What is the Statute of Limitations on Discrimination?

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  • Written By: Keith Koons
  • Edited By: Lauren Fritsky
  • Last Modified Date: 13 February 2020
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Determining the statute of limitations on discrimination lawsuits is a little bit more difficult to determine than other types of civil actions. To file a discrimination suit, the Equal Employment Opportunity Commission (EEOC) must be notified in writing within 180 days from the date that the discrimination was said to occur. When the charge also violates a state or local law, however, the statute of limitations is extended to 300 days. From that point, the EEOC will investigate the claim during a discovery period to determine if there is cause to file a lawsuit, and if there is enough proof available, it will also attempt to negotiate a settlement or proceed to court for a trial. If the EEOC does not find enough proof to file a discrimination suit, a “right to sue” notice will be issued that gives the claimant 90 additional days to file a lawsuit in state or federal court.


Since there are so many variables pertaining to the statute of limitations on discrimination, it is in the claimant’s best interests to file as quickly as possible when a violation of civil law is expected. This initial discovery process does not require legal representation from an outside source, but many claimants feel more comfortable having an attorney speak on their behalf to the EEOC. In some regions, it is also possible to file certain discrimination lawsuits in federal court without first contacting the EEOC with the previously mentioned state time limits in place.

Many private and public sector businesses also have an internal process that needs to be followed, and naturally, each of them defines its own statute of limitations on discrimination. While this process is not mandatory to file with the EEOC, it allows corporations the chance to identify and correct the potential problems before the situation is amplified. State and federal employees are required by law to file an internal grievance before contacting the EEOC, but they are also permitted to hire an attorney to represent them throughout the process. The internal statute of limitations on discrimination within these types of agencies also varies, but it is often 30 days from the time of the infraction.

In many cases, the statute of limitations on discrimination is difficult to determine, since a claimant may point out a chain of events that occurred over several months or even years. For example, if an employee faces several minor instances of discrimination, it may not be enough to file an individual claim, but if a more serious form of discrimination later occurs, those initial incidents should be mentioned in writing. The reasoning behind this logic is that anything excluded on the EEOC claim form is not admissible in court, regardless of whether it fits within the statute of limitations on discrimination or not.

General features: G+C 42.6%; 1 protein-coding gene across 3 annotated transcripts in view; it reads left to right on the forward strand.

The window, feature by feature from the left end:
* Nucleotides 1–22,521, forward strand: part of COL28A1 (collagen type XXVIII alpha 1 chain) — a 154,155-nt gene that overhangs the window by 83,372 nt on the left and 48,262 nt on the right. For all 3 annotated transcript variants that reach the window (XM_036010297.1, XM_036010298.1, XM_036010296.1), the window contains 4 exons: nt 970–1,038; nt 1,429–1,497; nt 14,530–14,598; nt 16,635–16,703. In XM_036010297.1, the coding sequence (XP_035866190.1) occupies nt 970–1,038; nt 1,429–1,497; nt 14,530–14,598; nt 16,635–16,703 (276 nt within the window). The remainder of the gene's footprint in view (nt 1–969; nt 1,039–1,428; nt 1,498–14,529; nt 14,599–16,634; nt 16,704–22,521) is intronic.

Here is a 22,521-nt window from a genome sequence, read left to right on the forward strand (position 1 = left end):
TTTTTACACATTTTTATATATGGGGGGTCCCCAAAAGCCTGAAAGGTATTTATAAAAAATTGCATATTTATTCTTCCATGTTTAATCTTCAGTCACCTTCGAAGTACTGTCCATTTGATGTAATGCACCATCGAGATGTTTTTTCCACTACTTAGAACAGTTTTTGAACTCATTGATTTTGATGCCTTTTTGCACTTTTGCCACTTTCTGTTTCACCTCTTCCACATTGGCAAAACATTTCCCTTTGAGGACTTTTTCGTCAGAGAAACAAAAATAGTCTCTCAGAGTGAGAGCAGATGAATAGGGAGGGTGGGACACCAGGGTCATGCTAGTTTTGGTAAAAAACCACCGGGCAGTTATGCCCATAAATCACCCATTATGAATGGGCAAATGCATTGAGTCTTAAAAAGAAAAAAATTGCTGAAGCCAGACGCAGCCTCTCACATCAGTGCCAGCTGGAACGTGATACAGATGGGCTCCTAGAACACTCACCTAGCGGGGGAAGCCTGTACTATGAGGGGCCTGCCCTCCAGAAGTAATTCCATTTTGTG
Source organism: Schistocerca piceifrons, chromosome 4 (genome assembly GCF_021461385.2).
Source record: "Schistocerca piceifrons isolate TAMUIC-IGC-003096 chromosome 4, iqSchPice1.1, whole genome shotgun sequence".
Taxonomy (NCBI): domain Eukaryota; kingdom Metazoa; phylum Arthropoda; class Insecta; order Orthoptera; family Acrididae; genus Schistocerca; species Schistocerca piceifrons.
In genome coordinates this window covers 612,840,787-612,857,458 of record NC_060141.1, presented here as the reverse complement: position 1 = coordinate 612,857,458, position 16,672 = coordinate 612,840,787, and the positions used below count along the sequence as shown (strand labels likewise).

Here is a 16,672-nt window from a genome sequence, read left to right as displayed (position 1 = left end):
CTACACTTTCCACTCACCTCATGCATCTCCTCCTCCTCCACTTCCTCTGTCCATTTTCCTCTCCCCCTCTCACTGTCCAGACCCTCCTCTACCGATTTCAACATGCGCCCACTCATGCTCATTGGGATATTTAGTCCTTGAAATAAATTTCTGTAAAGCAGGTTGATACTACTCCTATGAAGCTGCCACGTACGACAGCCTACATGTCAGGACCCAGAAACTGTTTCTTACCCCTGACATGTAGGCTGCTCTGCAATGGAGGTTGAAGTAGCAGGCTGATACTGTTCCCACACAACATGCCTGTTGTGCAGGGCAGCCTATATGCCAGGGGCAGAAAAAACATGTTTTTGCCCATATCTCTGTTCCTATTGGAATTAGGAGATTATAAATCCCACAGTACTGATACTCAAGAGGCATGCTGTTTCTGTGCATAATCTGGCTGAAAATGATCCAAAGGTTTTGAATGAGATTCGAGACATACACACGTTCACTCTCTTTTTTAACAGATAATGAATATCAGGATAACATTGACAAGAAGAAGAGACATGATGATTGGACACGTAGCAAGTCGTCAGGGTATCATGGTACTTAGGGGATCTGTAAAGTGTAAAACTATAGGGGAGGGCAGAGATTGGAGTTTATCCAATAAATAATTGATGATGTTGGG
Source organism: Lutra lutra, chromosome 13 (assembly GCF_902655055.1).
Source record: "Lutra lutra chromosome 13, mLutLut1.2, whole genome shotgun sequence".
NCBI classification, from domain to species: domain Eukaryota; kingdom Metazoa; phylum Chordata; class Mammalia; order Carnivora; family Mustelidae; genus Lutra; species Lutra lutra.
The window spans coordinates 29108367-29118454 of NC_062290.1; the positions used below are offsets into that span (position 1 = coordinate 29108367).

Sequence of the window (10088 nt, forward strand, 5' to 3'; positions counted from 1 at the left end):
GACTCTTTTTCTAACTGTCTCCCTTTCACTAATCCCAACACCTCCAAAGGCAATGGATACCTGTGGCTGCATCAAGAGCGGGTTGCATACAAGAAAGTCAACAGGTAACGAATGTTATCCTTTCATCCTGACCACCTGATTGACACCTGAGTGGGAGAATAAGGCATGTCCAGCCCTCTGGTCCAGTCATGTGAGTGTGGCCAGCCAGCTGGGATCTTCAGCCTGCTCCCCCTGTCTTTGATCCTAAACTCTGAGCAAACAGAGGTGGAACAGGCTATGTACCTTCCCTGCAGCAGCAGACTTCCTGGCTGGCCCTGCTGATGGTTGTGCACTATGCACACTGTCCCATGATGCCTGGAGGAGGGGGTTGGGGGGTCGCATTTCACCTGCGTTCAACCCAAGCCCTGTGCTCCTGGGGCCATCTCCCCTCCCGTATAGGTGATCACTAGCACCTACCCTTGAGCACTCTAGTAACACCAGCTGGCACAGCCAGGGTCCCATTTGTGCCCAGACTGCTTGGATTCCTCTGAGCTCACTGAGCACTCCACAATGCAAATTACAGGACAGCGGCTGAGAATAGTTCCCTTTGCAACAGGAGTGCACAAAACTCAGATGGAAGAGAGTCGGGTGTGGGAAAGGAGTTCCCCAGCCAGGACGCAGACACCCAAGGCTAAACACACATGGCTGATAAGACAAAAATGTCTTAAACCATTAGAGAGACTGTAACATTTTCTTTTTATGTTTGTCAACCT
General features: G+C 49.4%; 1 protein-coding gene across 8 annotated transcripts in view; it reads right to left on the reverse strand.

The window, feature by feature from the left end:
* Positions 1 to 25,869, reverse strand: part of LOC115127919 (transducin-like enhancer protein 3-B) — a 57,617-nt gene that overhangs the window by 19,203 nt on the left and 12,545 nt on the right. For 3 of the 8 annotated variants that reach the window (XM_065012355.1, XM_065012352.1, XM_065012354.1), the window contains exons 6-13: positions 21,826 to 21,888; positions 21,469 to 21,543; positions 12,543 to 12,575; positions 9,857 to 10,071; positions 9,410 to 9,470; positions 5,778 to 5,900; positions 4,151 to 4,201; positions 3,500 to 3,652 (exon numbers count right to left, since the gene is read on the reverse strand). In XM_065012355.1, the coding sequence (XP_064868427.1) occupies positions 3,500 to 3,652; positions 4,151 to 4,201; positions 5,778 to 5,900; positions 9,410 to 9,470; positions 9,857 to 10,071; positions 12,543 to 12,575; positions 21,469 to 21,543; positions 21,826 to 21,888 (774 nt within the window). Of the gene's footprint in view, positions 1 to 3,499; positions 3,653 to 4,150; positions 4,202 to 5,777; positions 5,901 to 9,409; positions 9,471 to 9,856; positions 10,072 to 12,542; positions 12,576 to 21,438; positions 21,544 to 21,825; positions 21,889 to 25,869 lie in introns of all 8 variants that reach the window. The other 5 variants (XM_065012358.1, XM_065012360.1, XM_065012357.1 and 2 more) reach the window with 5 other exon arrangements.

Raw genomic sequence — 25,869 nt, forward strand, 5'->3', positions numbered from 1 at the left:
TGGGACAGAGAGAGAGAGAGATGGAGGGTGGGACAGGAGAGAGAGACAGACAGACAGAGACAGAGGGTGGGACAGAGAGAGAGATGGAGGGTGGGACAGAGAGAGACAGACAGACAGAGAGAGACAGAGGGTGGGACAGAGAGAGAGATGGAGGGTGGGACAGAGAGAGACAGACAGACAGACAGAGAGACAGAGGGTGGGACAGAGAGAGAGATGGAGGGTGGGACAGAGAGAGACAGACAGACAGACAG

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Post 3

I don't see why a time frame is placed for reporting discrimination. As long as there is proof that it occurred, does it matter when? And I don't understand the part about evidence not being admissible in court if it isn't on the EEOC report. But what if an incident occurs after the report is filed and it's important? I think the statute of limitations on discrimination need to be reviewed. I think the process needs to be easier, the EEOC needs to be on the side of the victims of discrimination completely.

Post 2

@burcinc-- Like the article said, some states allow individuals to directly file to the federal courts. So remaining discreet until the proof is available may work in these cases.

But for government employees for example, that's just not possible since the incident or incidents have to be reported incidentally first. I think it's a good idea to consult with a lawyer even if one will be going through the EEOC system because the rules vary depending on the employer and the state like the article described.

Post 1

Some lawyers advise remaining discreet about this process in case it cannot be proven that discrimination took place at a workplace. But how is this possible considering that the EEOC has to investigate?

Sometimes, people aren't sure if discrimination is occurring or they don't have proof even though they suspect it. It's nice that the EEOC investigates this for people, but it's safe to assume that once this process starts, the cat will be out of the bag and the employers will know. If proof isn't found and if the individual wants to continue working there, I'm assuming it will be very awkward and difficult after that.

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